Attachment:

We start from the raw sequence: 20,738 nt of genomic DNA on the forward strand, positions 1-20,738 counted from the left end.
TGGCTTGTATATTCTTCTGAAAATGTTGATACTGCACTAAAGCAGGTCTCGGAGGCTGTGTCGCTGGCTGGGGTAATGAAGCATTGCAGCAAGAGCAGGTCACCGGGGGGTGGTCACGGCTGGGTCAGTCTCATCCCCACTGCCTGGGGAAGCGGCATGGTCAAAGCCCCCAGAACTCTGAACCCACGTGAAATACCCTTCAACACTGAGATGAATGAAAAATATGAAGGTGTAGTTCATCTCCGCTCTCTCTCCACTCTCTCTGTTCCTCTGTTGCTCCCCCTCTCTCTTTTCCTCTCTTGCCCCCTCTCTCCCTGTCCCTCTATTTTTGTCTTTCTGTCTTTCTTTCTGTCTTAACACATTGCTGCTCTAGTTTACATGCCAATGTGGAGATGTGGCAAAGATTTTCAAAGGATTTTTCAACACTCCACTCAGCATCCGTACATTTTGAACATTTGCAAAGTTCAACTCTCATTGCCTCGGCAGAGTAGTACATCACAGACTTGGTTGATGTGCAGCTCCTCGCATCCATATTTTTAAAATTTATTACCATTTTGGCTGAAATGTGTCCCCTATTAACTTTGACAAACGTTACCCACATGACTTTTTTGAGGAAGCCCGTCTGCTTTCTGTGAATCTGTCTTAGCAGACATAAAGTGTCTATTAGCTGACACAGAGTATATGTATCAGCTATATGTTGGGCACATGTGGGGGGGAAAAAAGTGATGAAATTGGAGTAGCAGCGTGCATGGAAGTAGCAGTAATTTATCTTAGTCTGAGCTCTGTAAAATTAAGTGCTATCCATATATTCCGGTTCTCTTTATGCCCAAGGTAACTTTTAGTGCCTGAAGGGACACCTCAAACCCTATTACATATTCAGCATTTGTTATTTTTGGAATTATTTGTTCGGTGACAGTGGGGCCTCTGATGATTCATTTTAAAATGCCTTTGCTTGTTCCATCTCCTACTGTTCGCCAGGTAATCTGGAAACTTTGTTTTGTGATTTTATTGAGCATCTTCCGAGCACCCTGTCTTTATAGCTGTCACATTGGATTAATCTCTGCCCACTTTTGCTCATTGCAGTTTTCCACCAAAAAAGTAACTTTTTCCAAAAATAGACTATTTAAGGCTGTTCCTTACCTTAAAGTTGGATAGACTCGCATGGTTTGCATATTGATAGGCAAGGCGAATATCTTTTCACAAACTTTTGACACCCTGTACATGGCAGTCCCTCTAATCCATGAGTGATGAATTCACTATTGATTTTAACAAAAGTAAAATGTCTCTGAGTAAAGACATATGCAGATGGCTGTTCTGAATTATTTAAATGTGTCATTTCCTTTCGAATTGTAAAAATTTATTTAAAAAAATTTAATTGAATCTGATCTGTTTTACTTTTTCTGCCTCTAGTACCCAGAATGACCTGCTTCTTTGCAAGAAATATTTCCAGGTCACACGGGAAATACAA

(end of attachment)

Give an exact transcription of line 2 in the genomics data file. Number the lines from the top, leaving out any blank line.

TGGCTTGTATATTCTTCTGAAAATGTTGATACTGCACTAAAGCAGGTCTCGGAGGCTGTGTCGCTGGCTGGGGTAATGAAGCATTGCAGCAAGAGCAGGTCACCGGGGGGTGGTCACGGCTGGGTCAGTCTCATCCCCACTGCCTGGGGAAGCGGCATGGTCAAAGCCCCCAGAACTCTGAACCCACGTGAAATACCCTTCAACACTGAGATGAATGAAAAATATGAAGGTGTAGTTCATCTCCGCTCTCTCTCCACTCTCTCTGTTCCTCTGTTGCTCCCCCTCTCTCTTTTCCTCTCTTGCCCCCTCTCTCCCTGTCCCTCTATTTTTGTCTTTCTGTCTTTCTTTCTGTCTTAACACATTGCTGCTCTAGTTTACATGCCAATGTGGAGATGTGGCAAAGATTTTCAAAGGATTTTTCAACACTCCACTCAGCATCCGTACATTTTGAACATTTGCAAAGTTCAACTCTCATTGCCTCGGCAGAGTAGTACATCACAGACTTGGTTGATGTGCAGCTCCTCGCATCCATATTTTTAAAATTTATTACCATTTTGGCTGAAATGTGTCCCCTATTAACTTTGACAAACGTTACCCACATGACTTTTTTGAGGAAGCCCGTCTGCTTTCTGTGAATCTGTCTTAGCAGACATAAAGTGTCTATTAGCTGACACAGAGTATATGTATCAGCTATATGTTGGGCACATGTGGGGGGGAAAAAAGTGATGAAATTGGAGTAGCAGCGTGCATGGAAGTAGCAGTAATTTATCTTAGTCTGAGCTCTGTAAAATTAAGTGCTATCCATATATTCCGGTTCTCTTTATGCCCAAGGTAACTTTTAGTGCCTGAAGGGACACCTCAAACCCTATTACATATTCAGCATTTGTTATTTTTGGAATTATTTGTTCGGTGACAGTGGGGCCTCTGATGATTCATTTTAAAATGCCTTTGCTTGTTCCATCTCCTACTGTTCGCCAGGTAATCTGGAAACTTTGTTTTGTGATTTTATTGAGCATCTTCCGAGCACCCTGTCTTTATAGCTGTCACATTGGATTAATCTCTGCCCACTTTTGCTCATTGCAGTTTTCCACCAAAAAAGTAACTTTTTCCAAAAATAGACTATTTAAGGCTGTTCCTTACCTTAAAGTTGGATAGACTCGCATGGTTTGCATATTGATAGGCAAGGCGAATATCTTTTCACAAACTTTTGACACCCTGTACATGGCAGTCCCTCTAATCCATGAGTGATGAATTCACTATTGATTTTAACAAAAGTAAAATGTCTCTGAGTAAAGACATATGCAGATGGCTGTTCTGAATTATTTAAATGTGTCATTTCCTTTCGAATTGTAAAAATTTATTTAAAAAAATTTAATTGAATCTGATCTGTTTTACTTTTTCTGCCTCTAGTACCCAGAATGACCTGCTTCTTTGCAAGAAATATTTCCAGGTCACACGGGAAATACAA